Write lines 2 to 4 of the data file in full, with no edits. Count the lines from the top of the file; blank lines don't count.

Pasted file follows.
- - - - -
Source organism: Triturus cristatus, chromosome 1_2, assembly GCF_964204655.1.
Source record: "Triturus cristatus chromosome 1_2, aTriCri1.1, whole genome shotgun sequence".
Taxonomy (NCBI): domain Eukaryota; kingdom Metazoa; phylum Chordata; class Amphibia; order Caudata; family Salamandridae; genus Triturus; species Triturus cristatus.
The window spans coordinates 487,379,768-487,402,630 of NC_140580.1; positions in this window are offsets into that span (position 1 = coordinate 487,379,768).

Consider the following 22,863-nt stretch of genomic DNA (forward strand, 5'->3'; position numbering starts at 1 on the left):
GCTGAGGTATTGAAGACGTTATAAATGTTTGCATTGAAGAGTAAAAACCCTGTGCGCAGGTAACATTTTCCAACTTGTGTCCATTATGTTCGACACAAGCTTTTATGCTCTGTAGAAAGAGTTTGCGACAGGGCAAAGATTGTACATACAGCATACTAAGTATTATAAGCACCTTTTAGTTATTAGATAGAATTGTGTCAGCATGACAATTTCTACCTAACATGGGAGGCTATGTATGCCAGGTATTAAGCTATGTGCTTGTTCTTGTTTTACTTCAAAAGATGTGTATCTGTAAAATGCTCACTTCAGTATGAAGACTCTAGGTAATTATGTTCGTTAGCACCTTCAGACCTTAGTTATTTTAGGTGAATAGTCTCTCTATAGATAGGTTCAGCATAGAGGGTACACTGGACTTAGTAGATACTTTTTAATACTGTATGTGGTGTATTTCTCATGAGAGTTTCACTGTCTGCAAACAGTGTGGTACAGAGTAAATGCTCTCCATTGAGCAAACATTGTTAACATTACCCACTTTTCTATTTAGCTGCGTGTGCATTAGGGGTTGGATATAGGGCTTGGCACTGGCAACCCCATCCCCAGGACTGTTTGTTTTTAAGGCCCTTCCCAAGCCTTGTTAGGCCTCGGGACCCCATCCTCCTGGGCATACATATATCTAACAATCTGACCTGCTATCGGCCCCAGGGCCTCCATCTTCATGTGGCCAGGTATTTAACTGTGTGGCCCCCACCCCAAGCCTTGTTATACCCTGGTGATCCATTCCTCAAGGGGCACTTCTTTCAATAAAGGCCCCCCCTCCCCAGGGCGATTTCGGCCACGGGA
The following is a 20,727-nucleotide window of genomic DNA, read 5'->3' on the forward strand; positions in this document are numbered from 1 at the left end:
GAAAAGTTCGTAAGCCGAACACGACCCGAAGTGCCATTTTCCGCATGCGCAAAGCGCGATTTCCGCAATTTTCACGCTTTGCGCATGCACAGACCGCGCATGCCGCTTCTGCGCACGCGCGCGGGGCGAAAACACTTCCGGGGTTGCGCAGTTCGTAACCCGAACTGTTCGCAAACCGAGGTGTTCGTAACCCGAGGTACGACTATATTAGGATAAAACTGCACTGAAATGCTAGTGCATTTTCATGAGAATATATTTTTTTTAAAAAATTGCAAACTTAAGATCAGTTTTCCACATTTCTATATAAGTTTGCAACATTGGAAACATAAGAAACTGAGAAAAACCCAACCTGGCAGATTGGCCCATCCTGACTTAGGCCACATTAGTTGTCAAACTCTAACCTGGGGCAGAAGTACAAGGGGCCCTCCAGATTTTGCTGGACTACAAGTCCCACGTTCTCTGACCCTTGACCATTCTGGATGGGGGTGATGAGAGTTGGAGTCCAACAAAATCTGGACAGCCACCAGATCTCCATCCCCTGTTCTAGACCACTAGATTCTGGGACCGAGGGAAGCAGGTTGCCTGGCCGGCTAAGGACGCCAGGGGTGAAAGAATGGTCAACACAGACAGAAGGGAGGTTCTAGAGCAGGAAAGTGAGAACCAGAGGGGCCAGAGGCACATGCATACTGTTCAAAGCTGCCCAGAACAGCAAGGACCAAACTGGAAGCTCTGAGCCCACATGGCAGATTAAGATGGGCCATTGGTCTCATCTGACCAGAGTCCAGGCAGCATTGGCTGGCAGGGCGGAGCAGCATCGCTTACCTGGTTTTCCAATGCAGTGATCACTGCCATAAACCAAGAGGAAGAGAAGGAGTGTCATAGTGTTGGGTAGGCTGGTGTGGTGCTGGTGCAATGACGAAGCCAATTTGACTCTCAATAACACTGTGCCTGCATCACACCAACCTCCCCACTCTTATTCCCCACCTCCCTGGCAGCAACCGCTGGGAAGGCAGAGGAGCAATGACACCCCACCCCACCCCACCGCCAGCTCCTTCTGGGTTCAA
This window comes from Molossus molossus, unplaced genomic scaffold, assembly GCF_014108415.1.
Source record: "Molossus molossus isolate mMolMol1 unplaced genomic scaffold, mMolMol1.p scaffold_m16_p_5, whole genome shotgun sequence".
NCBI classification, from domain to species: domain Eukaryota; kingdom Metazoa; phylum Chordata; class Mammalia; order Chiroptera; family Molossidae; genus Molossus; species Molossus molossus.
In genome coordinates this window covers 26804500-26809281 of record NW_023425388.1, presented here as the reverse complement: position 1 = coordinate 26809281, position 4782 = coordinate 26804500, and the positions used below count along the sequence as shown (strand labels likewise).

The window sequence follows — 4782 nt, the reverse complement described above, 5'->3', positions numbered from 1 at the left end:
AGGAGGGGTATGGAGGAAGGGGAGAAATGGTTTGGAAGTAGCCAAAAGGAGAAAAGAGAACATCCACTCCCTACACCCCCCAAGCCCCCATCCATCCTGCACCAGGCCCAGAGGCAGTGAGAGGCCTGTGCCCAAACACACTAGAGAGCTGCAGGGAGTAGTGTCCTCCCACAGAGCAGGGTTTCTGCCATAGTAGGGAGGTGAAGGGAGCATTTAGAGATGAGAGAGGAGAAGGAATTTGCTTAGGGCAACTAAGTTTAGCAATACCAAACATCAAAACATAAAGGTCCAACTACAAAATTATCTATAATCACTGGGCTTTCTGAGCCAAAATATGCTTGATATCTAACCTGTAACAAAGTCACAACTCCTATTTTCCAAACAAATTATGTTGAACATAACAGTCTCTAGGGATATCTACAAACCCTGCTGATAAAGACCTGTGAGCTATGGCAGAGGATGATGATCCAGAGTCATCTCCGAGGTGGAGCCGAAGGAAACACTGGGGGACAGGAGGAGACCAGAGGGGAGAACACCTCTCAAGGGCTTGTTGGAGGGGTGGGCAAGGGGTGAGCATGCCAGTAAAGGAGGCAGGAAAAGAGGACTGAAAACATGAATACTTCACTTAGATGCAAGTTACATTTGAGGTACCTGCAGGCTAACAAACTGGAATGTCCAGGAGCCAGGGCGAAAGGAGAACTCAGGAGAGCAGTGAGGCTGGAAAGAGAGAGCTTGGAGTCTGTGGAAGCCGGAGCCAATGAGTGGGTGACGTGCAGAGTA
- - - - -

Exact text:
Source record: "Triturus cristatus chromosome 1_2, aTriCri1.1, whole genome shotgun sequence".
Taxonomy (NCBI): domain Eukaryota; kingdom Metazoa; phylum Chordata; class Amphibia; order Caudata; family Salamandridae; genus Triturus; species Triturus cristatus.
The window spans coordinates 487,379,768-487,402,630 of NC_140580.1; positions in this window are offsets into that span (position 1 = coordinate 487,379,768).